Posts Tagged The Washington Post
Argentine court finds two Catholic priests guilty of sexually assaulting deaf children; first convictions in long-alleged abuse / The Washington Post
The three-judge panel in the northwestern Argentine province of Mendoza ruled against the three defendants in 25 instances of abuse between 2004 and 2016. (The Washington Post)
“The three-judge panel in the northwestern Argentine province of Mendoza ruled against the three defendants in 25 instances of abuse between 2004 and 2016.”
By Anthony Faiola, Chico Harlan and Stefano Pitrelli, The Washington Post — Read more …
West Virginia bishop gave powerful cardinal and other priests $350,000 in cash gifts before his ouster, church records show / The Washington Post
The gifts — one as large as $15,000 — were detailed in a draft of a confidential report to the Vatican about the alleged misconduct that led to Bransfield’s resignation in September. (The Washington Post)
In the years before he was ousted for alleged sexual harassment and financial abuses, the leader of the Catholic Church in West Virginia gave cash gifts totaling $350,000 to fellow clergymen, including young priests he is accused of mistreating and more than a dozen cardinals in the United States and at the Vatican, according to church records obtained by The Washington Post.
“Bishop Michael J. Bransfield wrote the checks from his personal account over more than a decade, and the West Virginia diocese reimbursed him by boosting his compensation to cover the value of the gifts, the records show. As a tax-exempt nonprofit, the diocese must use its money only for charitable purposes.
“The gifts — one as large as $15,000 — were detailed in a draft of a confidential report to the Vatican about the alleged misconduct that led to Bransfield’s resignation in September. The names of 11 powerful clerics who received checks were edited out of the final report at the request of the archbishop overseeing the investigation, William Lori of Baltimore.”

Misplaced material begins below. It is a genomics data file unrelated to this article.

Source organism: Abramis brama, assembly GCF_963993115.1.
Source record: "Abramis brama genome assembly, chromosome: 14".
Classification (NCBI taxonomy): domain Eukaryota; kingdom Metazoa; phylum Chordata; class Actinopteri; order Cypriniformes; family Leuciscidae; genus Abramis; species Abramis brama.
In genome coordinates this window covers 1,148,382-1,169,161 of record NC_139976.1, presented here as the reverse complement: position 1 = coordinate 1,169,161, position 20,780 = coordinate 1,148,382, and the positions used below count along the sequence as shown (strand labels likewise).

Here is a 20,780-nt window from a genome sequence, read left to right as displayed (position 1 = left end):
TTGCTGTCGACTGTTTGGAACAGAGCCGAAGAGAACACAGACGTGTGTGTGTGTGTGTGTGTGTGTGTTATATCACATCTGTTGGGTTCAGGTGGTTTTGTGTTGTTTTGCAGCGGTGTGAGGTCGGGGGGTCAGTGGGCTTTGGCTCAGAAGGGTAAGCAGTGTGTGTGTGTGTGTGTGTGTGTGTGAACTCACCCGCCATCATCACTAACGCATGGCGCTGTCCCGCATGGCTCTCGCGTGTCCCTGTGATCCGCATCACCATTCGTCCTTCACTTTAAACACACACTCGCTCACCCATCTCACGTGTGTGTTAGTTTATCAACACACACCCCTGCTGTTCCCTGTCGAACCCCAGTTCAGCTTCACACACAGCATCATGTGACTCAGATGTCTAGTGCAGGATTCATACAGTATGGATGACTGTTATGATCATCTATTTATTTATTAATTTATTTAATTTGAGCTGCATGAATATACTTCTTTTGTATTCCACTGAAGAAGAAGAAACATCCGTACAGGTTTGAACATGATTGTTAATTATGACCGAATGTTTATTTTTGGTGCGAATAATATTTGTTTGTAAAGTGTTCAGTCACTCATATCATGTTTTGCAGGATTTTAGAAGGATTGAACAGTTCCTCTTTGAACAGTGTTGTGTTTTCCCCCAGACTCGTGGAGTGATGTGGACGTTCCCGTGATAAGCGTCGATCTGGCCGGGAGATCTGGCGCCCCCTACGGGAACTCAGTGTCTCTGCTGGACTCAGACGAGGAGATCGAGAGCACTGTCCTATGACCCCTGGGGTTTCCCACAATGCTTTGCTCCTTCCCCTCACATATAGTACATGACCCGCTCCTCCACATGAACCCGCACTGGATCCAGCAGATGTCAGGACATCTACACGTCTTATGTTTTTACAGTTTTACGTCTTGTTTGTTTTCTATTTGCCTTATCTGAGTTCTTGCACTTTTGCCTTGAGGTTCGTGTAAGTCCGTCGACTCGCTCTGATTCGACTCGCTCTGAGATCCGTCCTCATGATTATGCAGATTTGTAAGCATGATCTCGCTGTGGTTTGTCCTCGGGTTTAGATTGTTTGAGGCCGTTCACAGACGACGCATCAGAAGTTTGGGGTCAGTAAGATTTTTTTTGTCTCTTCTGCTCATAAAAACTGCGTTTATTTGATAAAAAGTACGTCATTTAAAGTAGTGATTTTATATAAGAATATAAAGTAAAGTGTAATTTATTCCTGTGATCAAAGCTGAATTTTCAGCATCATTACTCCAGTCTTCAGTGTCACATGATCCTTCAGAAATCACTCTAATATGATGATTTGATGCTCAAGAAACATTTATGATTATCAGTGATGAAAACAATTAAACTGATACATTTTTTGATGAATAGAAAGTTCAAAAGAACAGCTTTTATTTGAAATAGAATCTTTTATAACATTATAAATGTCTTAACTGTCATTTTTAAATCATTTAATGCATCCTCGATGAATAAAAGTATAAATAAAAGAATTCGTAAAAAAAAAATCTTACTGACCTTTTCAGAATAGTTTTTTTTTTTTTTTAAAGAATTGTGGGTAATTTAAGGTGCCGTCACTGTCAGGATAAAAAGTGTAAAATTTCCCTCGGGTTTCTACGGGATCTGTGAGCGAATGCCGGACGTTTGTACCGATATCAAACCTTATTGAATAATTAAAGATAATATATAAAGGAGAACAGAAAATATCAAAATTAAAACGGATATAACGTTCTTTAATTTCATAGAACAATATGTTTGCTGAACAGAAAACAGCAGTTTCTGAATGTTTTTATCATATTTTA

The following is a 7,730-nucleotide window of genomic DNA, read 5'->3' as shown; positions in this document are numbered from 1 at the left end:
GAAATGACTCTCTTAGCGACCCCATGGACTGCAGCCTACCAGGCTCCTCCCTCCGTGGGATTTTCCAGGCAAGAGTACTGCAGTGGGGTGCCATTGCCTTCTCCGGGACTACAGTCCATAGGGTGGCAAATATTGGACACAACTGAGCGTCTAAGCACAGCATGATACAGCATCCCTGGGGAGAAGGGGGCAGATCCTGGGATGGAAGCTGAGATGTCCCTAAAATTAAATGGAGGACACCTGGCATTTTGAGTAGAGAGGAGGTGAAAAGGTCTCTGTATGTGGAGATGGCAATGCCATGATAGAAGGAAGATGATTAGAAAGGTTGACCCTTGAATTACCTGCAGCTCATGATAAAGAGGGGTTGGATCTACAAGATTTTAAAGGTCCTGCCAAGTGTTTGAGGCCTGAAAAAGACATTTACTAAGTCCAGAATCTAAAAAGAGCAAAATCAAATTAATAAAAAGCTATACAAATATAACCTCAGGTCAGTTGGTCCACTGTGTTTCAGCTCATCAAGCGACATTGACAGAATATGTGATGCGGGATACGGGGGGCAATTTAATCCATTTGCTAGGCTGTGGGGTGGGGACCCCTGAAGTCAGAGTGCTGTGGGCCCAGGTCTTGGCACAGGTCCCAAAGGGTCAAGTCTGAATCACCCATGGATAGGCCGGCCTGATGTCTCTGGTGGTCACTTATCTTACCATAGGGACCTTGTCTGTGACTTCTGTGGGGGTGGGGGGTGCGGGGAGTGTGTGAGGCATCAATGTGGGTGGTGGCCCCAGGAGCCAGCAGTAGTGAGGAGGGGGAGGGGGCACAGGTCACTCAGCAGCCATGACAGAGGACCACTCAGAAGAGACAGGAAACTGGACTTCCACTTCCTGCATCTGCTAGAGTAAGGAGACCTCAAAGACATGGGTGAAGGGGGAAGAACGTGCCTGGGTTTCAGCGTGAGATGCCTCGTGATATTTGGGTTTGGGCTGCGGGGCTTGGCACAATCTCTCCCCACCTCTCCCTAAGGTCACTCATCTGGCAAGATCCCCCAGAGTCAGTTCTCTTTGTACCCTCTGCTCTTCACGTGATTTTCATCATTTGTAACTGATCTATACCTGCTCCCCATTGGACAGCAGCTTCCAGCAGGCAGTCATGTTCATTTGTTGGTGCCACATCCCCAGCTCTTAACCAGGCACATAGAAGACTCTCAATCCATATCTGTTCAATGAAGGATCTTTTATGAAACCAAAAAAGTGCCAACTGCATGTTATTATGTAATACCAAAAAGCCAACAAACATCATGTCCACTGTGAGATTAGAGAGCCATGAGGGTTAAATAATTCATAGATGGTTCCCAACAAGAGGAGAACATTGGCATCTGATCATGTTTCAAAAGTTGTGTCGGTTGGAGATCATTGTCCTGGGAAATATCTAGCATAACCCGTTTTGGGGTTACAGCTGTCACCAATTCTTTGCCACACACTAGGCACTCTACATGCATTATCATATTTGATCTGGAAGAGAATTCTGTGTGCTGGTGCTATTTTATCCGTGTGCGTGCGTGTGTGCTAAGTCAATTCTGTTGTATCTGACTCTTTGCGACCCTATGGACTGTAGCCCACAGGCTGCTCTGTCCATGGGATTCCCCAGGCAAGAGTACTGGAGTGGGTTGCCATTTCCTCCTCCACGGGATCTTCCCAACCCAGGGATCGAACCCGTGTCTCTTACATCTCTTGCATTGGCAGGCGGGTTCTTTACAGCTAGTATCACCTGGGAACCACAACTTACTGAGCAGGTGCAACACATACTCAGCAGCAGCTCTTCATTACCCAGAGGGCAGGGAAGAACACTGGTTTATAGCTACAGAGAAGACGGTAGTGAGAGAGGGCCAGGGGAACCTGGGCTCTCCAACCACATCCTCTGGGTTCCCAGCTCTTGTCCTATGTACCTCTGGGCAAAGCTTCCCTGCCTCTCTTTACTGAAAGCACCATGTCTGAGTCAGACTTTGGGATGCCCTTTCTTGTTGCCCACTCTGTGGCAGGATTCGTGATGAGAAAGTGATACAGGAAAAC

By Michelle Boorstein, Shawn Boberg and Robert O’Harrow, Jr. — Read more …
Despite denials, D.C. Cardinal Donald Wuerl knew of sexual misconduct allegations against Theodore McCarrick and reported them to Vatican / The Washington Post
McCarrick’s case is reportedly about to be decided in one of the highest-profile clergy sex abuse trial processes to come before Rome. (The Washington Post)
Washington Cardinal Donald Wuerl knew of sexual misconduct allegations against ex-cardinal Theodore McCarrick and reported them to the Vatican in 2004, church officials confirmed Thursday evening, despite portraying himself since last summer as unaware of any complaints surrounding McCarrick.
“Robert Ciolek, a former priest who reached a settlement with the church in 2005 after accusing clerics including McCarrick, told The Post he recently learned that the Pittsburgh Diocese has a file that shows that Wuerl was aware of his allegations against McCarrick. The file includes documentation that Wuerl, who was bishop of Pittsburgh at the time, shared the information with then-Vatican ambassador Gabriel Montalvo.
“The content of the document, which Ciolek told The Post he saw in December, clashes sharply with Wuerl’s public statements about McCarrick since the older cleric was suspended in June due to a complaint that he groped an altar boy decades ago.
“The explosive allegations against McCarrick, which include two other accusations of abusing minors as well as those of harassment of seminarians, tipped off a full-blown crisis in the Catholic Church in the United States. All along, Wuerl has largely rejected charges that he played a role in it.”
By Michelle Boorstein, The Washington Post — Read more …
Want to address priest sexual abuse? The Catholic Church needs to overhaul its seminaries / The Washington Post
Young men who feel called to priesthood, although well intentioned, often have enormous gaps in their prior formation and upbringing. (The Washington Post)
Although clergy sexual abuse scandals aren’t new, the ones that have rocked the Catholic Church this summer revolved around a group seldom focused on before: seminarians. The sexual harassment and abuse of seminarians, and the response of seminary leaders, have been at the center of the case of former cardinal Theodore McCarrick, whose removal from ministry in June began months of focus on abuse.